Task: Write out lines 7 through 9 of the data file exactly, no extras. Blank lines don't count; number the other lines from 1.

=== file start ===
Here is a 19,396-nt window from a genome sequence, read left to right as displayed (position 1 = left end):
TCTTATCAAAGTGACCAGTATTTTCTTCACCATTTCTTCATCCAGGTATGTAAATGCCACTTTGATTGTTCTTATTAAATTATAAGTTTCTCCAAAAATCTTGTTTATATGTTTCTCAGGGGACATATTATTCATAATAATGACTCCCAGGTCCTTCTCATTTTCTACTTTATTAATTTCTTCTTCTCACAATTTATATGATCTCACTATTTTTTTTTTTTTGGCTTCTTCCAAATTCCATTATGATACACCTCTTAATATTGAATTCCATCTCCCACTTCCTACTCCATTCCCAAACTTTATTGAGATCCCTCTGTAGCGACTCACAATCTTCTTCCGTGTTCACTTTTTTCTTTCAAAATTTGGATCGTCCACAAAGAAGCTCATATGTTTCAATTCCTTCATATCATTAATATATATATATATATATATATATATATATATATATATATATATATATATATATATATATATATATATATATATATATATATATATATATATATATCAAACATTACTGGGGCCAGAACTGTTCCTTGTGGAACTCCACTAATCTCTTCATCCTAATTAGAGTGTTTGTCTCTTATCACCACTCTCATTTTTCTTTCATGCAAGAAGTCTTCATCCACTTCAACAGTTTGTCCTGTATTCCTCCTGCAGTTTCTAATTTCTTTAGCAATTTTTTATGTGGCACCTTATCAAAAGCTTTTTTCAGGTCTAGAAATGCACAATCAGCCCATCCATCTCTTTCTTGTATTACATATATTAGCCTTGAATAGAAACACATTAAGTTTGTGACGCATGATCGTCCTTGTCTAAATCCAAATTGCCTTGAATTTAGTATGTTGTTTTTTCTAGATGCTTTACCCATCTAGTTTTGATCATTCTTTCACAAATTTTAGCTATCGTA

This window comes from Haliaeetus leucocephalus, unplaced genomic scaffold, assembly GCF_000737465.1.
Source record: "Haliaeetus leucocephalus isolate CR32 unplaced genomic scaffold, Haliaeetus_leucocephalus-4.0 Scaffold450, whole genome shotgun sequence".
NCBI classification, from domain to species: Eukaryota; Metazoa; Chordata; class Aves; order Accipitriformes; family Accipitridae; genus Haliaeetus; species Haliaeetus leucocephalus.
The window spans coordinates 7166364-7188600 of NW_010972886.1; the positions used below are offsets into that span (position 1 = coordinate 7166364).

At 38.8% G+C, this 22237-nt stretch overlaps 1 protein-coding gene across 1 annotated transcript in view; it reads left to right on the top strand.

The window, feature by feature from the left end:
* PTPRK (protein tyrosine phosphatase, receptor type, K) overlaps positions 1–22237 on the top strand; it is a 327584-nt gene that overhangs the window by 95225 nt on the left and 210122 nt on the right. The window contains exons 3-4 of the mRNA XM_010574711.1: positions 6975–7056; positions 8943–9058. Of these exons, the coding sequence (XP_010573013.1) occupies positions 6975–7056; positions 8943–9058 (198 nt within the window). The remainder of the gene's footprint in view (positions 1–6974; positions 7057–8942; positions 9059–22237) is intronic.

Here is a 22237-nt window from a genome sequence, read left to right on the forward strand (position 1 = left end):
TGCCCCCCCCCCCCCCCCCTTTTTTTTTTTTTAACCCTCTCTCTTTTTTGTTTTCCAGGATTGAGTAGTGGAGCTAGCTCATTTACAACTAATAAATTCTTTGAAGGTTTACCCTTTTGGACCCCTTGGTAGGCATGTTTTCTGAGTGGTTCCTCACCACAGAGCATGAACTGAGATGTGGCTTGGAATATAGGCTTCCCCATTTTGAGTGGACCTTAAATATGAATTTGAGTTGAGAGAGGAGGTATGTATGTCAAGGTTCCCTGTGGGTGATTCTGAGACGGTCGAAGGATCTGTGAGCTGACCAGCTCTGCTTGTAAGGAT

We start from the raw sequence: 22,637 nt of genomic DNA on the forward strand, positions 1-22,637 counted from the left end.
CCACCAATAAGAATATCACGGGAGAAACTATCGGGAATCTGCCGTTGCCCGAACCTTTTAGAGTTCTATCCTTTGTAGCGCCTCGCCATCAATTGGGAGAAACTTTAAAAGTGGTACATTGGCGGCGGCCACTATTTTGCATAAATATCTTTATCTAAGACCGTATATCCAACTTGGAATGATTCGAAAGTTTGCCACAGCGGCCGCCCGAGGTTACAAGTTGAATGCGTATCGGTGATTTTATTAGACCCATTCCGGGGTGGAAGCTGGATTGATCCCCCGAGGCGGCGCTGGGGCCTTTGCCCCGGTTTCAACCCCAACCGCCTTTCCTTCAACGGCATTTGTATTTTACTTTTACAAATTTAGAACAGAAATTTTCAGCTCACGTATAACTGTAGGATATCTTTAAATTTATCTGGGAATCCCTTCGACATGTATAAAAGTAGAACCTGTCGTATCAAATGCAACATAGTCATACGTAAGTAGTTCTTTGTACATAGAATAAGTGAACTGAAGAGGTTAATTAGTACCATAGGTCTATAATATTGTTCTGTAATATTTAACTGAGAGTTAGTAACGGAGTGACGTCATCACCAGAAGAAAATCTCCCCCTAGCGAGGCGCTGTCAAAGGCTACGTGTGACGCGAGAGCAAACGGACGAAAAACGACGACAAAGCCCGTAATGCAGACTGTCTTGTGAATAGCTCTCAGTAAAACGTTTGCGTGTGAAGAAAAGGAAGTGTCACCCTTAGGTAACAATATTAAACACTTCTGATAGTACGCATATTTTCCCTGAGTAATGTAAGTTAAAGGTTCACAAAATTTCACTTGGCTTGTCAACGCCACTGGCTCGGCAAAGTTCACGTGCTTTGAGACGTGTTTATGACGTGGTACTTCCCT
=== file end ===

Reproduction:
At 38.8% G+C, this 22237-nt stretch overlaps 1 protein-coding gene across 1 annotated transcript in view; it reads left to right on the top strand.

The window, feature by feature from the left end:
* PTPRK (protein tyrosine phosphatase, receptor type, K) overlaps positions 1–22237 on the top strand; it is a 327584-nt gene that overhangs the window by 95225 nt on the left and 210122 nt on the right. The window contains exons 3-4 of the mRNA XM_010574711.1: positions 6975–7056; positions 8943–9058. Of these exons, the coding sequence (XP_010573013.1) occupies positions 6975–7056; positions 8943–9058 (198 nt within the window). The remainder of the gene's footprint in view (positions 1–6974; positions 7057–8942; positions 9059–22237) is intronic.